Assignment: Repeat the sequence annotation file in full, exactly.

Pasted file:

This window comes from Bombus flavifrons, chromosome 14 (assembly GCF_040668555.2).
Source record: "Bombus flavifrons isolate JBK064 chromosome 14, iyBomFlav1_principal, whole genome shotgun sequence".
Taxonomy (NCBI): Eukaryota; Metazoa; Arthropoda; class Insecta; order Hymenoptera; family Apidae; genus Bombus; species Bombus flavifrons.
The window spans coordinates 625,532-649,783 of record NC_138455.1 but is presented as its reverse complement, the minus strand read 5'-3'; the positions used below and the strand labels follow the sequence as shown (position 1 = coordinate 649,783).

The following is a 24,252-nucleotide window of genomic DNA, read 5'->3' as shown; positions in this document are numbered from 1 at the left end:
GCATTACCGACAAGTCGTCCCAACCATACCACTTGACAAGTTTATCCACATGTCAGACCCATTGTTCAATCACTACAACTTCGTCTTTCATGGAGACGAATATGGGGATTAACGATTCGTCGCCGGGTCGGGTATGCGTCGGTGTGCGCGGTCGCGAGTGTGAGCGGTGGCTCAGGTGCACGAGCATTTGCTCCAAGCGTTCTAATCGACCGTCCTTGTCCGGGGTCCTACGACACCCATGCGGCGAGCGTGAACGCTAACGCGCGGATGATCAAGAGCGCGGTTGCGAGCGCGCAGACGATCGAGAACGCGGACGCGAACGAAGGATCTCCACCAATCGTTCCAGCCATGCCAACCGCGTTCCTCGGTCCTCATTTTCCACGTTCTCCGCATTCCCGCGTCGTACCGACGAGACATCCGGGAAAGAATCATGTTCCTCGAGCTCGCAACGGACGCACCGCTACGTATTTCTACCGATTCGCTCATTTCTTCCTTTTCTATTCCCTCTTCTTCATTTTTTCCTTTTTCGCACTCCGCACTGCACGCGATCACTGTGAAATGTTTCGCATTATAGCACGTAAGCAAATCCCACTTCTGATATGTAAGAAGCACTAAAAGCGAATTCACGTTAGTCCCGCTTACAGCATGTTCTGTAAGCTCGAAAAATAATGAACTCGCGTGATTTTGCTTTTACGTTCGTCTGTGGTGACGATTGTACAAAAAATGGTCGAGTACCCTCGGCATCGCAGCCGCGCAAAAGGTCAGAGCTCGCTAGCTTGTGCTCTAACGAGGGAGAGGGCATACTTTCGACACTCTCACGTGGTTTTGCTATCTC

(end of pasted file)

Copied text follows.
This window comes from Bombus flavifrons, chromosome 14 (assembly GCF_040668555.2).
Source record: "Bombus flavifrons isolate JBK064 chromosome 14, iyBomFlav1_principal, whole genome shotgun sequence".
Taxonomy (NCBI): Eukaryota; Metazoa; Arthropoda; class Insecta; order Hymenoptera; family Apidae; genus Bombus; species Bombus flavifrons.
The window spans coordinates 625,532-649,783 of record NC_138455.1 but is presented as its reverse complement, the minus strand read 5'-3'; the positions used below and the strand labels follow the sequence as shown (position 1 = coordinate 649,783).

The following is a 24,252-nucleotide window of genomic DNA, read 5'->3' as shown; positions in this document are numbered from 1 at the left end:
GCATTACCGACAAGTCGTCCCAACCATACCACTTGACAAGTTTATCCACATGTCAGACCCATTGTTCAATCACTACAACTTCGTCTTTCATGGAGACGAATATGGGGATTAACGATTCGTCGCCGGGTCGGGTATGCGTCGGTGTGCGCGGTCGCGAGTGTGAGCGGTGGCTCAGGTGCACGAGCATTTGCTCCAAGCGTTCTAATCGACCGTCCTTGTCCGGGGTCCTACGACACCCATGCGGCGAGCGTGAACGCTAACGCGCGGATGATCAAGAGCGCGGTTGCGAGCGCGCAGACGATCGAGAACGCGGACGCGAACGAAGGATCTCCACCAATCGTTCCAGCCATGCCAACCGCGTTCCTCGGTCCTCATTTTCCACGTTCTCCGCATTCCCGCGTCGTACCGACGAGACATCCGGGAAAGAATCATGTTCCTCGAGCTCGCAACGGACGCACCGCTACGTATTTCTACCGATTCGCTCATTTCTTCCTTTTCTATTCCCTCTTCTTCATTTTTTCCTTTTTCGCACTCCGCACTGCACGCGATCACTGTGAAATGTTTCGCATTATAGCACGTAAGCAAATCCCACTTCTGATATGTAAGAAGCACTAAAAGCGAATTCACGTTAGTCCCGCTTACAGCATGTTCTGTAAGCTCGAAAAATAATGAACTCGCGTGATTTTGCTTTTACGTTCGTCTGTGGTGACGATTGTACAAAAAATGGTCGAGTACCCTCGGCATCGCAGCCGCGCAAAAGGTCAGAGCTCGCTAGCTTGTGCTCTAACGAGGGAGAGGGCATACTTTCGACACTCTCACGTGGTTTTGCTATCTC